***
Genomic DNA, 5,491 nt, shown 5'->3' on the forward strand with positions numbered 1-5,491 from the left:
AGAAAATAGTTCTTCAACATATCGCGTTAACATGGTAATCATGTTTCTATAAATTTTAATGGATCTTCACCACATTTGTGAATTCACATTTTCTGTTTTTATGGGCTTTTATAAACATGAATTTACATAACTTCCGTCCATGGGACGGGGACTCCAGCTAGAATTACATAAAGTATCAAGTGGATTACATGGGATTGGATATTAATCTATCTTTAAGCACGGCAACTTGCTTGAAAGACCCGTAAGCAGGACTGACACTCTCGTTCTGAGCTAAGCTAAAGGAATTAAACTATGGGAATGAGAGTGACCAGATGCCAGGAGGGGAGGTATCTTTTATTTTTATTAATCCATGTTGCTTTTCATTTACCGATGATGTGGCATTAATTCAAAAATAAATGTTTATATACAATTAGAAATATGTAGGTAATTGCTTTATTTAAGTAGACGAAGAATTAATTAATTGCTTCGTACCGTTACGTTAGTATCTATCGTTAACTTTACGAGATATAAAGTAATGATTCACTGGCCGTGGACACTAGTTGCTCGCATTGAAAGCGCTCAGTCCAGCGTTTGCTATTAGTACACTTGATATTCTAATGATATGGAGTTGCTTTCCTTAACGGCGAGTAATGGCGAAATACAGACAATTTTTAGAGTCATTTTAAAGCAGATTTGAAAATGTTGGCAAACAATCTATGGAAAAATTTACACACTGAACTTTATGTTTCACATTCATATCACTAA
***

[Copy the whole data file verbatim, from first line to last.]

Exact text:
Genomic DNA, 5,491 nt, shown 5'->3' on the forward strand with positions numbered 1-5,491 from the left:
AGAAAATAGTTCTTCAACATATCGCGTTAACATGGTAATCATGTTTCTATAAATTTTAATGGATCTTCACCACATTTGTGAATTCACATTTTCTGTTTTTATGGGCTTTTATAAACATGAATTTACATAACTTCCGTCCATGGGACGGGGACTCCAGCTAGAATTACATAAAGTATCAAGTGGATTACATGGGATTGGATATTAATCTATCTTTAAGCACGGCAACTTGCTTGAAAGACCCGTAAGCAGGACTGACACTCTCGTTCTGAGCTAAGCTAAAGGAATTAAACTATGGGAATGAGAGTGACCAGATGCCAGGAGGGGAGGTATCTTTTATTTTTATTAATCCATGTTGCTTTTCATTTACCGATGATGTGGCATTAATTCAAAAATAAATGTTTATATACAATTAGAAATATGTAGGTAATTGCTTTATTTAAGTAGACGAAGAATTAATTAATTGCTTCGTACCGTTACGTTAGTATCTATCGTTAACTTTACGAGATATAAAGTAATGATTCACTGGCCGTGGACACTAGTTGCTCGCATTGAAAGCGCTCAGTCCAGCGTTTGCTATTAGTACACTTGATATTCTAATGATATGGAGTTGCTTTCCTTAACGGCGAGTAATGGCGAAATACAGACAATTTTTAGAGTCATTTTAAAGCAGATTTGAAAATGTTGGCAAACAATCTATGGAAAAATTTACACACTGAACTTTATGTTTCACATTCATATCACTAA